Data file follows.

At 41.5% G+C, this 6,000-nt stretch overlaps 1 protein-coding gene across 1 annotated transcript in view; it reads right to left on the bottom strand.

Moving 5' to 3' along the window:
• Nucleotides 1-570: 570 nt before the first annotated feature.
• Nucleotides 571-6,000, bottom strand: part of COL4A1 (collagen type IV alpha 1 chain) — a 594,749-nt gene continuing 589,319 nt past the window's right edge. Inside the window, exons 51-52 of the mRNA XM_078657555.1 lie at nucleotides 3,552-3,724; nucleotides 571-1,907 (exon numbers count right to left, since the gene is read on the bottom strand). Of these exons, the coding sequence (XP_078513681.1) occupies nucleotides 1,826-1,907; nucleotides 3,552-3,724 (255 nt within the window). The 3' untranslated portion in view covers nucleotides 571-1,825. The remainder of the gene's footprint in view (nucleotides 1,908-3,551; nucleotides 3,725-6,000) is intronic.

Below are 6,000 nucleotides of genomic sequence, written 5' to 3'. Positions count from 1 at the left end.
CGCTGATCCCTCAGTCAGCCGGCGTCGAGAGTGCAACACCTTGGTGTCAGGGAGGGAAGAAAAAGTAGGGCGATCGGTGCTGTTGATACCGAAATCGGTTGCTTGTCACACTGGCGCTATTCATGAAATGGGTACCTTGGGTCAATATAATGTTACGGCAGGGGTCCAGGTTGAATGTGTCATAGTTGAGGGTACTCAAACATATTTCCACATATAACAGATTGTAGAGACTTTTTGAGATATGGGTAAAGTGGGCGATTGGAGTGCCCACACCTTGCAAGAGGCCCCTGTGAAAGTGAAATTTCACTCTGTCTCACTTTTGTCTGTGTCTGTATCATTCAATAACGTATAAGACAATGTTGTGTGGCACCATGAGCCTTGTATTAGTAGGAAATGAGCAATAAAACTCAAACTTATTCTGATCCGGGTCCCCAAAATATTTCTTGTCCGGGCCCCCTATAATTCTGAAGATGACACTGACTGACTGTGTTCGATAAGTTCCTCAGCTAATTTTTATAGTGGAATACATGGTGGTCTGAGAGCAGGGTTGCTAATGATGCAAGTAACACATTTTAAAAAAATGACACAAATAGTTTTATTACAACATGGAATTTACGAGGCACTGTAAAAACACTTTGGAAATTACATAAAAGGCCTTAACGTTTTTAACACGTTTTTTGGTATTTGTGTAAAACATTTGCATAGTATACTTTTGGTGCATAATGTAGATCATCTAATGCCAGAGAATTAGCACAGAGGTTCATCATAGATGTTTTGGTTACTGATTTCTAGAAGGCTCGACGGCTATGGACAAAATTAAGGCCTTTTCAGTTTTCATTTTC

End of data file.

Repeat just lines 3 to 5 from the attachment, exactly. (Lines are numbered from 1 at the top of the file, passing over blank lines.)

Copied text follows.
• Nucleotides 1-570: 570 nt before the first annotated feature.
• Nucleotides 571-6,000, bottom strand: part of COL4A1 (collagen type IV alpha 1 chain) — a 594,749-nt gene continuing 589,319 nt past the window's right edge. Inside the window, exons 51-52 of the mRNA XM_078657555.1 lie at nucleotides 3,552-3,724; nucleotides 571-1,907 (exon numbers count right to left, since the gene is read on the bottom strand). Of these exons, the coding sequence (XP_078513681.1) occupies nucleotides 1,826-1,907; nucleotides 3,552-3,724 (255 nt within the window). The 3' untranslated portion in view covers nucleotides 571-1,825. The remainder of the gene's footprint in view (nucleotides 1,908-3,551; nucleotides 3,725-6,000) is intronic.

Below are 6,000 nucleotides of genomic sequence, written 5' to 3'. Positions count from 1 at the left end.